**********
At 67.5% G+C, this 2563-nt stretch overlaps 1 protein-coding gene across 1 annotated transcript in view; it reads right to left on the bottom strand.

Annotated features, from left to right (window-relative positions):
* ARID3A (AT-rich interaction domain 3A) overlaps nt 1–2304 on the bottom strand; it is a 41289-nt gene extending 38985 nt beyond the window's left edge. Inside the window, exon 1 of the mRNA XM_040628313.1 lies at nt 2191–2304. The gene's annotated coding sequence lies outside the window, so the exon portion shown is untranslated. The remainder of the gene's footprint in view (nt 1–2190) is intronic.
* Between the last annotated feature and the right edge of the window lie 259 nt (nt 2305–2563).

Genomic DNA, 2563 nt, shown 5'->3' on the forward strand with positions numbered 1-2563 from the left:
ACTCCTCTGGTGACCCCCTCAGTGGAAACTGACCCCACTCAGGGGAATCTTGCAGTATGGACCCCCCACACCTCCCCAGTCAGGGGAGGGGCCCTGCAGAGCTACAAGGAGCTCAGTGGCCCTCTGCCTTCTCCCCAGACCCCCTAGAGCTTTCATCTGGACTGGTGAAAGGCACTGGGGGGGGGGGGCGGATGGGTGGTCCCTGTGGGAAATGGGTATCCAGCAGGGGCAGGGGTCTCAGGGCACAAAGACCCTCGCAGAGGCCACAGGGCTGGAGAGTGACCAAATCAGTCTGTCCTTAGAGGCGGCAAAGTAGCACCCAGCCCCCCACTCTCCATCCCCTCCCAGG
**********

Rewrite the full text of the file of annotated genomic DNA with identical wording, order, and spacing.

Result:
At 67.5% G+C, this 2563-nt stretch overlaps 1 protein-coding gene across 1 annotated transcript in view; it reads right to left on the bottom strand.

Annotated features, from left to right (window-relative positions):
* ARID3A (AT-rich interaction domain 3A) overlaps nt 1–2304 on the bottom strand; it is a 41289-nt gene extending 38985 nt beyond the window's left edge. Inside the window, exon 1 of the mRNA XM_040628313.1 lies at nt 2191–2304. The gene's annotated coding sequence lies outside the window, so the exon portion shown is untranslated. The remainder of the gene's footprint in view (nt 1–2190) is intronic.
* Between the last annotated feature and the right edge of the window lie 259 nt (nt 2305–2563).

Genomic DNA, 2563 nt, shown 5'->3' on the forward strand with positions numbered 1-2563 from the left:
ACTCCTCTGGTGACCCCCTCAGTGGAAACTGACCCCACTCAGGGGAATCTTGCAGTATGGACCCCCCACACCTCCCCAGTCAGGGGAGGGGCCCTGCAGAGCTACAAGGAGCTCAGTGGCCCTCTGCCTTCTCCCCAGACCCCCTAGAGCTTTCATCTGGACTGGTGAAAGGCACTGGGGGGGGGGGGCGGATGGGTGGTCCCTGTGGGAAATGGGTATCCAGCAGGGGCAGGGGTCTCAGGGCACAAAGACCCTCGCAGAGGCCACAGGGCTGGAGAGTGACCAAATCAGTCTGTCCTTAGAGGCGGCAAAGTAGCACCCAGCCCCCCACTCTCCATCCCCTCCCAGG